At a late September kickoff meeting for the next round of work by the Maine Climate Council, the Council and working group members heard from community stakeholders, legislators, students, and climate science experts about the how Maine has been doing in terms of implementing the 2020 Climate Action Plan, Maine Wont Wait as well as some of the latest knowledge about climate science and impacts to the State.
As somebody who participated in the creation of the Maine Climate Council at the legislature, in the work of the climate council to develop the plan, and in the implementation of that plan, I am thrilled at the progress we have made over the last few years. Some highlights include:
Mainers are saving money on their heating and electricity bills in record numbers and in doing so, they are creating opportunities for people to start businesses or find employment.
- Maine hit an ambitious target for 100,000 heat pumps installed and hit it early! The State has a new goal of an additional 175,000 heat pumps installed by 2027.
- 5 times more homes have been weatherized since 2019 than were weatherized in all the years prior to that. This means thousands of Mainers are saving money on their heating bills.
- One in three heat pump installers in the state have been trained by Maine Community College System since 2019.
More Mainers are switching to electric vehicles than ever before.
- The number of public EV charging stations available in the State has more than doubled since 2019.
- The number of battery electric vehicles on the road has tripled since 2020.
- Maine schools were awarded 34 electric school buses from the EPA’s Clean School Bus Program, #4 in the country per-capita for awards!
Communities have a sense of urgency around addressing climate change.
- 174 communities are participating in the State’s Community Resilience Partnership. 129 of these are fully enrolled which means they have done the work to identify local priorities and backed that work up with the passage of local resolutions codifying them.
- The Spruce Mountain High School Envirothon team in Jay, Maine placed 16th at the International Envirothon World Championships, focusing on climate change adaptation. To learn more, watch Maine Climate Council’s video.
It’s also worth noting that Maine’s economy is doing pretty well. Real economic output is up 11% since the beginning of 2019 – and up 16% from pandemic low in mid-2020. Employment figures indicate that jobs have surpassed pre-pandemic high of 640,900 in January 2020.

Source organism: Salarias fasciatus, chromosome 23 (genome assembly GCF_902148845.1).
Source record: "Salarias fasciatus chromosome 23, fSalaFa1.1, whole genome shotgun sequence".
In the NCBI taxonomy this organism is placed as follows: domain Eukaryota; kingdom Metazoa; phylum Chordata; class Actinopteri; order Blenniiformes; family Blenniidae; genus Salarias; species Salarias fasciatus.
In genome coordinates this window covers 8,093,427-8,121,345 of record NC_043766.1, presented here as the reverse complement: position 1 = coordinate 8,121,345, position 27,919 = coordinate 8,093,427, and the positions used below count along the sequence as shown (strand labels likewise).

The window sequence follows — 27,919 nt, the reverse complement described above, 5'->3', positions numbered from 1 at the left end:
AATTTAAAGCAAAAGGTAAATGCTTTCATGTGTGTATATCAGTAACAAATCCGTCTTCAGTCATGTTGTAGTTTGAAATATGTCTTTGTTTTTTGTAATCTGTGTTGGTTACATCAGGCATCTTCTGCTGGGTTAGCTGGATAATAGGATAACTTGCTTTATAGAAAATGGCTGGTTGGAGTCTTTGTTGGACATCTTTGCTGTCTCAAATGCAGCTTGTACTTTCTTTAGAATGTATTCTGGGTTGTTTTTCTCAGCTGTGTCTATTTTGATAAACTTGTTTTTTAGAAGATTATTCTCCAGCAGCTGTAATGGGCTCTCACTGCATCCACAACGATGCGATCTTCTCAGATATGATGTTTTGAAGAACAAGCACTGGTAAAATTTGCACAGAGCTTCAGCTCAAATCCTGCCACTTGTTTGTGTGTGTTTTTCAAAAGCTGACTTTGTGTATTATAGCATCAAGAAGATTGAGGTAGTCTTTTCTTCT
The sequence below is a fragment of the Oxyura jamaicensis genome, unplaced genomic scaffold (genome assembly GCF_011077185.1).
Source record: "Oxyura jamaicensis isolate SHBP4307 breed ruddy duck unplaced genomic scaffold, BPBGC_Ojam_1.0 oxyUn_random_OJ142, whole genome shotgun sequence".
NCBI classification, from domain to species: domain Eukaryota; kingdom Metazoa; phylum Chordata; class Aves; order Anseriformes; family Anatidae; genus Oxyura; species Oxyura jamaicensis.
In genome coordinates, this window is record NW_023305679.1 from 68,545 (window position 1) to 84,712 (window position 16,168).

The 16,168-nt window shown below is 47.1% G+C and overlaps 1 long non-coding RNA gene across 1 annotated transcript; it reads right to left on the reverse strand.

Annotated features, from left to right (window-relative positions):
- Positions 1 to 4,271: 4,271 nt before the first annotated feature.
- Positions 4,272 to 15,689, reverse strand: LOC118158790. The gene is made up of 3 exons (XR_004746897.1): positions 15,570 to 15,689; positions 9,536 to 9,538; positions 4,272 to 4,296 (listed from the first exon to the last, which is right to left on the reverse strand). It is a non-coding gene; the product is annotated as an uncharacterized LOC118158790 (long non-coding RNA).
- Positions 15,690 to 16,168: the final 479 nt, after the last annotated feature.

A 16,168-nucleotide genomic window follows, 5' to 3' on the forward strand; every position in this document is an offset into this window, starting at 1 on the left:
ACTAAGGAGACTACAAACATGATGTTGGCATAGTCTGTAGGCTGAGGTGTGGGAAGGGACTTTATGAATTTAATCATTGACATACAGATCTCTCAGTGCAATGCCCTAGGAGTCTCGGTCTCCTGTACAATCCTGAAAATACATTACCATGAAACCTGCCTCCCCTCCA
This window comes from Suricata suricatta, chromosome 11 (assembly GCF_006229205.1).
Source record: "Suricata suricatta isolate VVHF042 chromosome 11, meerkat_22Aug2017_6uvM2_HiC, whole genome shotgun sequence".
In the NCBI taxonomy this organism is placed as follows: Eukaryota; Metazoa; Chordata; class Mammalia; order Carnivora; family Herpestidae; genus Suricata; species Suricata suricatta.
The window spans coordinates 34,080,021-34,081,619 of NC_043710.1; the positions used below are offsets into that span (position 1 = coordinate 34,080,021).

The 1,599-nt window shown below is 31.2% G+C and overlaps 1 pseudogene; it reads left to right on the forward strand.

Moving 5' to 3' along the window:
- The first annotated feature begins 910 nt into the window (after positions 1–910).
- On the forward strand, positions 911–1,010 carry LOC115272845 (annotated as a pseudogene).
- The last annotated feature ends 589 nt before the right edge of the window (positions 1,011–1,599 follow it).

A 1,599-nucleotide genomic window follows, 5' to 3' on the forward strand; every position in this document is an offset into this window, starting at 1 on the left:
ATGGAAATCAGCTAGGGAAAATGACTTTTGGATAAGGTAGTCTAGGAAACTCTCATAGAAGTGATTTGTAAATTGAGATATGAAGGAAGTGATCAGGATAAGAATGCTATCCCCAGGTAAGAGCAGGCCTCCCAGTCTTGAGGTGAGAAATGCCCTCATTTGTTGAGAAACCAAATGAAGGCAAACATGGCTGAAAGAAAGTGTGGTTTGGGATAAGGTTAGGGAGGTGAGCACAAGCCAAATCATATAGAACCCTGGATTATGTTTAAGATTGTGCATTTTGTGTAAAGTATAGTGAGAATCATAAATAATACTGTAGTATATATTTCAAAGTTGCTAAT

At same time, the presentations about the latest climate science as well impacts on Maine were startling – even for somebody who has been working on these issues for years. Globally, the last 9 years were the 9 hottest years in 174 years of record keeping. August 2023 was the hottest month, except for July 2023. The science has been well known and documented since at least the first IPCC report in 1990.
- This past fall, multiple schools in Maine closed because it was too hot for the school’s heating and cooling systems.
- Maine has received 4 separate flood-related disaster declarations in the past year. In comparison, there were 4 flood-related disaster declarations in Maine in the prior seven-year period, 2015-2022.
- June 2023 sea water levels were 9 inches above the 1912-2022 average and the pace of sea level rise over the last 30 years is nearly double that of the last 100 years.
- Projections for ocean temperatures off Maine’s coast indicate that in 35 years, waters off Southern Maine will likely be similar in temperature to those of Southern New England today. Under higher CO2 emissions scenarios it’s possible that waters off Downeast Maine will be that warm.
It is clear that Maine still has work to do. When it comes to Maine’s natural resource dependent communities, and particularly fishing communities, they are at the frontlines of being impacted by climate change. I am glad my colleague Susie Arnold is on the Maine Climate Council and contributing her expertise on marine science issues as she co-Chairs the Scientific and Technical Subcommittee and I am glad that my colleague Stephanie Welch is on the Community Resilience Working Group and I am on the Coastal and Marine Working Group.
Together, we will be in a position to help to make sure these communities, people, and businesses are included in this process and Maine can continue to make progress on addressing climate change and its impacts..
Dr. Susie Arnold joined Governor Mills and others who presented during the September 29, 2023 Maine Climate Council meeting. The video below will start playing at the start of Dr. Susie Arnold’s presentation